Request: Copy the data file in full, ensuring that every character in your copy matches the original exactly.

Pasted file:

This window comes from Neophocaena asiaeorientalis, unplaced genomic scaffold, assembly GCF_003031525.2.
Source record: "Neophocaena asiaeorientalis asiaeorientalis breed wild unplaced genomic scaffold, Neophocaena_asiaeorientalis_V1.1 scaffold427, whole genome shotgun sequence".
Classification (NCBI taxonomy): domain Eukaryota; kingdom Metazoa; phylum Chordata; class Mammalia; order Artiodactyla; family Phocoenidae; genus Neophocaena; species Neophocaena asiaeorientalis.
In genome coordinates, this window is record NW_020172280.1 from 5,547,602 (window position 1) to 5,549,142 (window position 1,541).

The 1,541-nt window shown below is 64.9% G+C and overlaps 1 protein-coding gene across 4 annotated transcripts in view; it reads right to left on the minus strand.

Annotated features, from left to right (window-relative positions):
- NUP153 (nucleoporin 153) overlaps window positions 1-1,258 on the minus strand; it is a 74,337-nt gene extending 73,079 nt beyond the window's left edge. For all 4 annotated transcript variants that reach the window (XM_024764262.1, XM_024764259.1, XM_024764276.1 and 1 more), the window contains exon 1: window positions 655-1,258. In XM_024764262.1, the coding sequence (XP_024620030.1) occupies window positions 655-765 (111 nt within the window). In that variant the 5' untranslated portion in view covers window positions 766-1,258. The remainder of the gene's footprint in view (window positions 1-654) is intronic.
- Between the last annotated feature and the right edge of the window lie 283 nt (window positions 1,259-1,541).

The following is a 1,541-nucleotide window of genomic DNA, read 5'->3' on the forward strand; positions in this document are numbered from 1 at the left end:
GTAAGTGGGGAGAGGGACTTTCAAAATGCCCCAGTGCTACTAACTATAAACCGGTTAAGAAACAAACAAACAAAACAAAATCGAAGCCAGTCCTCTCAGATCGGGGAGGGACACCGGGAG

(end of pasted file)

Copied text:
This window comes from Neophocaena asiaeorientalis, unplaced genomic scaffold, assembly GCF_003031525.2.
Source record: "Neophocaena asiaeorientalis asiaeorientalis breed wild unplaced genomic scaffold, Neophocaena_asiaeorientalis_V1.1 scaffold427, whole genome shotgun sequence".
Classification (NCBI taxonomy): domain Eukaryota; kingdom Metazoa; phylum Chordata; class Mammalia; order Artiodactyla; family Phocoenidae; genus Neophocaena; species Neophocaena asiaeorientalis.
In genome coordinates, this window is record NW_020172280.1 from 5,547,602 (window position 1) to 5,549,142 (window position 1,541).

The 1,541-nt window shown below is 64.9% G+C and overlaps 1 protein-coding gene across 4 annotated transcripts in view; it reads right to left on the minus strand.

Annotated features, from left to right (window-relative positions):
- NUP153 (nucleoporin 153) overlaps window positions 1-1,258 on the minus strand; it is a 74,337-nt gene extending 73,079 nt beyond the window's left edge. For all 4 annotated transcript variants that reach the window (XM_024764262.1, XM_024764259.1, XM_024764276.1 and 1 more), the window contains exon 1: window positions 655-1,258. In XM_024764262.1, the coding sequence (XP_024620030.1) occupies window positions 655-765 (111 nt within the window). In that variant the 5' untranslated portion in view covers window positions 766-1,258. The remainder of the gene's footprint in view (window positions 1-654) is intronic.
- Between the last annotated feature and the right edge of the window lie 283 nt (window positions 1,259-1,541).

The following is a 1,541-nucleotide window of genomic DNA, read 5'->3' on the forward strand; positions in this document are numbered from 1 at the left end:
GTAAGTGGGGAGAGGGACTTTCAAAATGCCCCAGTGCTACTAACTATAAACCGGTTAAGAAACAAACAAACAAAACAAAATCGAAGCCAGTCCTCTCAGATCGGGGAGGGACACCGGGAG